revolutionize MSA. But its time for some new
We'll be watching - and waiting..

Rapists, not women, should stay home


by Kim Yaged
ISA Junior
Remember Wendy Shanker's article,
"Sexual Independence Has Consequences"
(3/11/93)? She said, "It's time for us to take
more responsibility for our actions," and
asked, "What are you going to do about it?"
The topic: the overly disputed issue of rape.
There has been a lot of conversation vol-
leyed back and forth about the issues, but
aside from these two quotations, all that
Shanker's remarks seem to accomplish is
marring the progress of the evolution of
societal views on rape.
So,she's tiredofraving liberalsscreech-
ing about who's not doing what for so and
so. So am I, and action does accomplish
more than just blaming the next one. But
what do we achieve by taking an already
inflammable topic and putting the blame on
women? It certainly is not in the name of
I personally am notacquainted with any
rape survivors who were to blame for what
happened to them. Nor am I familiar with a
largeportionofrapescommittedby women.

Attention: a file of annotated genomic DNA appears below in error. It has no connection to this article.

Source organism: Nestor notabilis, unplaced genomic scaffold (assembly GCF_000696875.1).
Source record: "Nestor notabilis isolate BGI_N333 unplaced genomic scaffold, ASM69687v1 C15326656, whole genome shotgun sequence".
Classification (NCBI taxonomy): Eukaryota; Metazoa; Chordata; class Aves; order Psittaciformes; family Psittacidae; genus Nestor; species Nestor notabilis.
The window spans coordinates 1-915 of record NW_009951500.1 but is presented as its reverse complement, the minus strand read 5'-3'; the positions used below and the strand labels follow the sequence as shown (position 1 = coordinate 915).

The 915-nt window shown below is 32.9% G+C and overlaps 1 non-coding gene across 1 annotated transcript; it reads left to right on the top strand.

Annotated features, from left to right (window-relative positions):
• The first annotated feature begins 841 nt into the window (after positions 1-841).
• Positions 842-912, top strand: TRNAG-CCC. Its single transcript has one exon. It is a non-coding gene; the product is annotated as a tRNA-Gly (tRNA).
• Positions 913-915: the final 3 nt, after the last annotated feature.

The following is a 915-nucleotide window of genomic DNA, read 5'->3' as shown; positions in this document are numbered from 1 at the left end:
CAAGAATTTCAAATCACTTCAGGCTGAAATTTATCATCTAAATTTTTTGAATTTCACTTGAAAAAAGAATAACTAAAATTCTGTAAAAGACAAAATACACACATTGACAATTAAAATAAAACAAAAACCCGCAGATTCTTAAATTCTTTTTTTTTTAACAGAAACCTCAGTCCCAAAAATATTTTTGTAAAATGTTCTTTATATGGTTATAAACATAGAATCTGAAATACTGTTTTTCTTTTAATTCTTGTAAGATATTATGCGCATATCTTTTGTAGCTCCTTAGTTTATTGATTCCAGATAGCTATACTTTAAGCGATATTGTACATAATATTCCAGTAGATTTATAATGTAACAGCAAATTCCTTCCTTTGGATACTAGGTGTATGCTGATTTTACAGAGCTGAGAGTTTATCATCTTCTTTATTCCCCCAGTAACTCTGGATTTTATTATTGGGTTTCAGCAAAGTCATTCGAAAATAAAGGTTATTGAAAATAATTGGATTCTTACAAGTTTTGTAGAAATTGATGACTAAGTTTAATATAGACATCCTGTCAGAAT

Shanker claims to not be blaming women,
but her argument suggests otherwise. Her
article is detrimental and nothing more.
No, this is not a world of "shoulds," "I
wishes" and "if onlys," but it's often neces-

sary to use the ideal caseas the goal to strive
for in order to attain even the slightest
amount of progress. Besides, asking for
"women [to] be able to wear whatever kind
of clothes they want, dance in whatever
provocative way they want, rage all night,
and stillgethome safeand sans intercourse"
is not such an intangible thing. My own
mother used to take the New York City
subway from Greenwich Village to Brook-
lyn at 2:00 am without any sort of harass-
ment. That is not to suggest that assault and
rape did not occur then, but that my mother